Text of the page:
Sunday, November 28, 2010

It Takes Two, Baby

This Jerusalem Post captures two very distinct elements on my outlook on the Israeli/Palestinian conflict.

The first thing the article talks about the Fatah Revolutionary Council's latest meeting, in which it refused, among other things, to permit recognition of Israel as a Jewish state ("The council also renews its refusal for the establishment of any racist state based on religion in accordance with international law and human rights conventions.") or to consider lands swaps as part of comprehensive peace agreement with Israel ("[I]llegal settler gangs can't be put on an equal footing with the owners of the lands and rights."), or the idea of establishing a Palestinian state with temporary borders in preparation for final status talks. All this leaves me wondering precisely what Palestinians think is being negotiated over here? If negotiations are about compromises and give-and-take, is there anything the FRC is prepared to, well, "negotiate" over?

When it comes to negotiations, Palestinian officials seem to think only one side has an obligation to show up. It's not that there aren't things they have just claim to -- of course there are -- but there's scarcely any notion of reciprocity. "Jewish state"? No. Land swaps? No. Temporary borders? No. Recognition of basic historical facts like the Jewish connection to the Western Wall? No. It's paralleled by the seeming Palestinian approach to armed conflict, where, there too, only one side is apparently allowed to show up.

It's ridiculous. The refusal to countenance land swaps in principle is an arbitrary red-line on a subject which, until now, everyone took for granted would play a role in a final status agreement. And paired with the refusal to consider temporary borders, it puts the kibosh on one of the more promising proposals (by Kadima MK Shaul Mofaz) which would create a provisional Palestinian state on roughly 60% of the West Bank (comprising 99.2% of the West Bank's Palestinian population, plus additional land to create territorial contiguity), as a first step to final borders. Undoubtedly, the ceding of certain settlement blocs to Israel would be matched by land swaps back to the Palestinians. It's a decent plan, and is the outline (subject to negotiation) of a fair one, and now it appears to be a dead one. Go figure.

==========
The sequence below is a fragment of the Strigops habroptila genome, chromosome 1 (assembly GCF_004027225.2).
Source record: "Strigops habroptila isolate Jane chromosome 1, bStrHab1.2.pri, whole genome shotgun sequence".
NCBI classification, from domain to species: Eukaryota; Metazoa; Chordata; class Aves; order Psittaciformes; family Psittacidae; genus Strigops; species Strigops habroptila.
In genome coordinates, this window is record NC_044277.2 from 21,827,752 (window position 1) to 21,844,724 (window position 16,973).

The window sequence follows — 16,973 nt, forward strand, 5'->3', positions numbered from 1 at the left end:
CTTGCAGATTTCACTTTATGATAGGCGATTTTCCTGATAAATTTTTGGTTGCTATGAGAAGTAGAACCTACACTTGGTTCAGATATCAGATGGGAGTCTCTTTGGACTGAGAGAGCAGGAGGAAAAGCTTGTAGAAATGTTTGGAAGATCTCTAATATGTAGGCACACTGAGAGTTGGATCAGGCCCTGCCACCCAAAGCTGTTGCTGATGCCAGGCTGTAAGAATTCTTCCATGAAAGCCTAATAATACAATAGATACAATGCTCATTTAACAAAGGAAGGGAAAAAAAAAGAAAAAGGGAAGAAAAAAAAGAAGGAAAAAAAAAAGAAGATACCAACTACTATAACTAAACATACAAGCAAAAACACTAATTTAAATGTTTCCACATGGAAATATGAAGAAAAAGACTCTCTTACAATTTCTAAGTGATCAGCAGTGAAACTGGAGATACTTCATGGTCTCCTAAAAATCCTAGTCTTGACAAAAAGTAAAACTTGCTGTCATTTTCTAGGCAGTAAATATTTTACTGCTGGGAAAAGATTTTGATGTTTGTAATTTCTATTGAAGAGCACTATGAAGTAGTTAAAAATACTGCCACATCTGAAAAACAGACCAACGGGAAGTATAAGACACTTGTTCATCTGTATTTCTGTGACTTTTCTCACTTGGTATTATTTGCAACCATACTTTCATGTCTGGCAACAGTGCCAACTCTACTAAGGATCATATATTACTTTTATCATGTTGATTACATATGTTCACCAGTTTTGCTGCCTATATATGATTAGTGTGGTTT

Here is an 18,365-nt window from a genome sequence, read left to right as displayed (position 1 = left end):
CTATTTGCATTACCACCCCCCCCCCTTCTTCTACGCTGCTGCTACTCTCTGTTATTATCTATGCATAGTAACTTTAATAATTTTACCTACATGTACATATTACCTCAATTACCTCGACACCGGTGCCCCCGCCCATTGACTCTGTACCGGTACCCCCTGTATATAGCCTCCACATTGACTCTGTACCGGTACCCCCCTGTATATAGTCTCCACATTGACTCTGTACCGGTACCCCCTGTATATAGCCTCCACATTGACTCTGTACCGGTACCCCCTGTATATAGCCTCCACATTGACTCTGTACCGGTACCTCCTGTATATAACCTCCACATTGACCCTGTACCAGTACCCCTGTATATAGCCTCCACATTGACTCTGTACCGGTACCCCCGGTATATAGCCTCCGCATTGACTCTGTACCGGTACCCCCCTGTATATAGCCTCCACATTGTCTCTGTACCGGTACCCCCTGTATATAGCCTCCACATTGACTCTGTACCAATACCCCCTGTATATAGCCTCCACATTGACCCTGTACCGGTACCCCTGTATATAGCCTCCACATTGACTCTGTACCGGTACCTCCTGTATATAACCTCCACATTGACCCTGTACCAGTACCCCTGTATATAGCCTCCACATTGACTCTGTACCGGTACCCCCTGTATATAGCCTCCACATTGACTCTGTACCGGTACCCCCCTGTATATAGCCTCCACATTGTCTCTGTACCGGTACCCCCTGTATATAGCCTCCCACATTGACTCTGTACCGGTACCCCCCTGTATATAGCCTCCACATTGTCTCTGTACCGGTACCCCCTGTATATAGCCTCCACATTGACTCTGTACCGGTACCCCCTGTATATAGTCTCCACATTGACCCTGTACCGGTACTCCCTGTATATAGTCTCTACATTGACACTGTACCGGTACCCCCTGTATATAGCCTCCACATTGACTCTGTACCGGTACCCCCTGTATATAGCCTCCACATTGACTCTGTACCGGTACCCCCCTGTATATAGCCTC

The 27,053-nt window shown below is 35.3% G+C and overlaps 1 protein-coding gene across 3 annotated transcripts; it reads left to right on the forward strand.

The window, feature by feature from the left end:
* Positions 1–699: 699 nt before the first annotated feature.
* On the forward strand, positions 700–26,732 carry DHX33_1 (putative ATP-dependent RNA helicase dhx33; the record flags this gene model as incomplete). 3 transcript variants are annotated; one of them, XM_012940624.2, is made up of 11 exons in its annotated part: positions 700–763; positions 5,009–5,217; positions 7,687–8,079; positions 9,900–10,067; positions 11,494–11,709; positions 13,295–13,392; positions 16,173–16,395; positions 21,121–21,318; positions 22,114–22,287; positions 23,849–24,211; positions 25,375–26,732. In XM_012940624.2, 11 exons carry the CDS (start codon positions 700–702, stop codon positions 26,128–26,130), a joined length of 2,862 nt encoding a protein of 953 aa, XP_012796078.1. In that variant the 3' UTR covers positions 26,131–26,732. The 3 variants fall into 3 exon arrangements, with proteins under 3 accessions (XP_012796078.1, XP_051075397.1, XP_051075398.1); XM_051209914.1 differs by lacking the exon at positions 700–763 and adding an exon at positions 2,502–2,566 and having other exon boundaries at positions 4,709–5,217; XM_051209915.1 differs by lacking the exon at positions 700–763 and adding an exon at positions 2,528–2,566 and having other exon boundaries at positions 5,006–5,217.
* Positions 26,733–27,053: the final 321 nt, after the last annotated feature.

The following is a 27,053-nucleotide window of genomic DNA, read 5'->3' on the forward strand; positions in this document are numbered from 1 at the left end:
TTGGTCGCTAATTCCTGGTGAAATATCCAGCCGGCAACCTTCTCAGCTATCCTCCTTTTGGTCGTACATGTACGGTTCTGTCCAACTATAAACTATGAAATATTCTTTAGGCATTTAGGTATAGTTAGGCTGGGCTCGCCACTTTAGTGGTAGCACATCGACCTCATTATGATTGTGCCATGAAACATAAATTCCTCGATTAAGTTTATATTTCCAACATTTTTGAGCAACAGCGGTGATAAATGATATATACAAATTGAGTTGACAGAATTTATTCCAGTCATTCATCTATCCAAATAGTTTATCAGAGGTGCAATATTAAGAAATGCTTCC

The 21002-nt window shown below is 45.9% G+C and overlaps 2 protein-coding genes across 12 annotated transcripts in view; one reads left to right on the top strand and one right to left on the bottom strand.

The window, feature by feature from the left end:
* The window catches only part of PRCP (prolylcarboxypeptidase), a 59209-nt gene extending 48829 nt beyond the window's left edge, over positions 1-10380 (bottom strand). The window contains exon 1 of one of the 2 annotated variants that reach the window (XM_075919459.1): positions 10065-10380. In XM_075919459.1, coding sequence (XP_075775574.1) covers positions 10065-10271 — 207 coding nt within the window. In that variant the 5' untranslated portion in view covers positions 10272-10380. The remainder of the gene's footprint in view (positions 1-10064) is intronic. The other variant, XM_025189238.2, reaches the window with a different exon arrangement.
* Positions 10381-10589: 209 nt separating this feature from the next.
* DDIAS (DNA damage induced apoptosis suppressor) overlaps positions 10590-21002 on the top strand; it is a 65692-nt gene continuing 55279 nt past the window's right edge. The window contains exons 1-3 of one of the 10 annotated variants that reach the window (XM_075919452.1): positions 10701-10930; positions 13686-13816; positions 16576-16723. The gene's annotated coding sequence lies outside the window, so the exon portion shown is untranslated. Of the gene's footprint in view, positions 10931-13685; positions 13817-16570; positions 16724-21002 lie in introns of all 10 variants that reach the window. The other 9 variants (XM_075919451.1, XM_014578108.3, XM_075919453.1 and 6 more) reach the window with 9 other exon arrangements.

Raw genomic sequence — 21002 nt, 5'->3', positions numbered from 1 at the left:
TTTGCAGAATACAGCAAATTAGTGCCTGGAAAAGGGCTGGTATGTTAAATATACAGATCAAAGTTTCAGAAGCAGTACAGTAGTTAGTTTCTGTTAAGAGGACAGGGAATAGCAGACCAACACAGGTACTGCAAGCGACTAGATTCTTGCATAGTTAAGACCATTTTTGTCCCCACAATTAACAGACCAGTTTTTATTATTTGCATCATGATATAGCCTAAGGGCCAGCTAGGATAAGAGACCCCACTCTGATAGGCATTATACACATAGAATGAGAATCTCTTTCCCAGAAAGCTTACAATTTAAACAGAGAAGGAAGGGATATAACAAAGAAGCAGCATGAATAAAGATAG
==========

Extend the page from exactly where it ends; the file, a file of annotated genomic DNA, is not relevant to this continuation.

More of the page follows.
Meanwhile, shoehorned into the bottom of the article is a proposal by Yair Lapid (son of Shinui founder Tommy Lapid) that we detach the creation of a Palestinian state from the question of peace between Israel and Palestine. It's an idea that's appealed to me for awhile now. Often, the question of Palestinian statehood is debated as a question of dreams and nightmares: the dream that it will lead to a rapid solution to the entire conflict (in which case it should happen immediately), the nightmare that it will lead to a catastrophic and irreversible deterioration in Israel's security situation (in which case it shouldn't).

But of course, those aren't the only alternatives. Also possible -- and I think most likely -- is that the creation of a Palestinian state would neither solve the conflict, nor exacerbate it. It may bring peace moderately closer, or it may make Israel moderately more precarious, or it may have a negligible effect. In that case, it seems like the balance of rights would counsel immediate creation of a Palestinian state, as the benefit to the Palestinians (independence) would outweigh the prospective harms (at worst, moderate deterioration in Israel's security). As Lapid writes, the creation of an independent Palestine may not bring peace, but it certainly will make the conflict easier to manage than in the status quo:
[T]he establishment of a Palestinian state would “take the world off our backs, curb the process of turning us into a pariah state, enable us to maintain our security with fewer restraints, lift the burden of controlling three million people, and enable us to manage the discussion on our final borders and the future of the settlements.”

Whatever else one might say about Israel's security posture towards, say, Lebanon or Syria, it's clear that it has been easier to manage than the Israeli/Palestinian conflict. The reason is simple -- interstate conflict is well-studied, well-modeled, is easy to predict, and possesses well-established rules and norms of conduct governing the parties. Intra-state occupations and ethnic conflict possesses none of these qualities. Changing the status of the Israeli/Palestinian conflict to something like the Israeli/Syrian conflict would be decidedly less than ideal, but it would also be a marked improvement over the status quo.

Of course, as the first part of this post indicates, simply establishing a Palestinian state is not so simple, as the Palestinian approach to negotiation appears to be stuck in near-maximalism. But what can you do?


joe said...

On maximalism, very similar critiques can be leveled against Israel's idea of negotiation (or of armed conflict). Arguably the only reason any offers from Israel have seemed generous (before being yanked when Palestinians didn't jump all over the chance right away) is because they represent a contrast to some all-too-common claims that there's no such thing as a Palestinian (and thus, they conveniently have no claim to self-determination) and rejections of the very idea of recognizing a Palestinian state.

And say what you will about the PLO, but they long ago recognized Israel's right to exist. So, since we see that there's not a Palestinian state yet, we can see why there'd be reluctance to give much ground and an inclination to cede ground only very grudgingly.